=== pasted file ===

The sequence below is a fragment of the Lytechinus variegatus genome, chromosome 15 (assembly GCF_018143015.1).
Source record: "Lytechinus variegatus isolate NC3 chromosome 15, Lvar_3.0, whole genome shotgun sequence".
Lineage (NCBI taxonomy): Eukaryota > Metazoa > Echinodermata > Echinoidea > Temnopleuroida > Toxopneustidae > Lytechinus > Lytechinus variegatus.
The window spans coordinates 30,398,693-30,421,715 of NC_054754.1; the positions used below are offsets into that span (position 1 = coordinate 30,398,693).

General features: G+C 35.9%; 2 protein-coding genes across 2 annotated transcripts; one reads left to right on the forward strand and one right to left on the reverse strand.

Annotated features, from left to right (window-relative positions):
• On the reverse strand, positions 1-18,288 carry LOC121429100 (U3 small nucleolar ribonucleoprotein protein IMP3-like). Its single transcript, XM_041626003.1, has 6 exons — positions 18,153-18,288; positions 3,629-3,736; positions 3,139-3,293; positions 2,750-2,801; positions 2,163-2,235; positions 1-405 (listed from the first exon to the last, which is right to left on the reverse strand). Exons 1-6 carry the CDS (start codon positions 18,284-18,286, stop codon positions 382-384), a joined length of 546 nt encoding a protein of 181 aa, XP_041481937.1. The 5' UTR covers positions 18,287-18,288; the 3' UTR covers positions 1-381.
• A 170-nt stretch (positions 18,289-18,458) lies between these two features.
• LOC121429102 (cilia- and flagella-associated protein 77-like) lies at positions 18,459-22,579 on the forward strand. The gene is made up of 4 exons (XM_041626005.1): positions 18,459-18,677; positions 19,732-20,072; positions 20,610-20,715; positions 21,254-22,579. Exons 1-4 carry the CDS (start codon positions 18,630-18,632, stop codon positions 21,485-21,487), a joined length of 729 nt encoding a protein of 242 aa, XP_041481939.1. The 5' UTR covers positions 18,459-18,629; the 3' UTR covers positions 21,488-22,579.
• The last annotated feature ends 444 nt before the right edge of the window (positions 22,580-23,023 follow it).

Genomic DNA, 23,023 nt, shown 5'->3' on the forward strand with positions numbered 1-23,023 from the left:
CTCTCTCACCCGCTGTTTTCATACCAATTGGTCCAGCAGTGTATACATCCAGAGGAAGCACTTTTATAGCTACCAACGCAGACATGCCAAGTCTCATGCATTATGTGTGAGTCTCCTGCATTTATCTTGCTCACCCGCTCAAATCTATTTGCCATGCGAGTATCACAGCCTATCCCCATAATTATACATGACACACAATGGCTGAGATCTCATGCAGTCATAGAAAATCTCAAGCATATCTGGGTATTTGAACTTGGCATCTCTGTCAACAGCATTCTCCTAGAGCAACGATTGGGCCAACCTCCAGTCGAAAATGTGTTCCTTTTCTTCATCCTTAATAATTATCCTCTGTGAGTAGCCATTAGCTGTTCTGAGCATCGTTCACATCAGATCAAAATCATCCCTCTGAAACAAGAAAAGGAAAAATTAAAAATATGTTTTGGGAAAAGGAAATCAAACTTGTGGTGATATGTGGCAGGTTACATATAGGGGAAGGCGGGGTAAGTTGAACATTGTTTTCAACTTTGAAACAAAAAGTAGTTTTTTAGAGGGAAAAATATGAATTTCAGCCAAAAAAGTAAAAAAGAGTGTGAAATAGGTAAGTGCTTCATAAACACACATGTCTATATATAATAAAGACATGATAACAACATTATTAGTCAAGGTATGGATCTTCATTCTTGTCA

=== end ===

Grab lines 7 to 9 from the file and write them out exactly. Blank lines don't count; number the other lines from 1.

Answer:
• On the reverse strand, positions 1-18,288 carry LOC121429100 (U3 small nucleolar ribonucleoprotein protein IMP3-like). Its single transcript, XM_041626003.1, has 6 exons — positions 18,153-18,288; positions 3,629-3,736; positions 3,139-3,293; positions 2,750-2,801; positions 2,163-2,235; positions 1-405 (listed from the first exon to the last, which is right to left on the reverse strand). Exons 1-6 carry the CDS (start codon positions 18,284-18,286, stop codon positions 382-384), a joined length of 546 nt encoding a protein of 181 aa, XP_041481937.1. The 5' UTR covers positions 18,287-18,288; the 3' UTR covers positions 1-381.
• A 170-nt stretch (positions 18,289-18,458) lies between these two features.
• LOC121429102 (cilia- and flagella-associated protein 77-like) lies at positions 18,459-22,579 on the forward strand. The gene is made up of 4 exons (XM_041626005.1): positions 18,459-18,677; positions 19,732-20,072; positions 20,610-20,715; positions 21,254-22,579. Exons 1-4 carry the CDS (start codon positions 18,630-18,632, stop codon positions 21,485-21,487), a joined length of 729 nt encoding a protein of 242 aa, XP_041481939.1. The 5' UTR covers positions 18,459-18,629; the 3' UTR covers positions 21,488-22,579.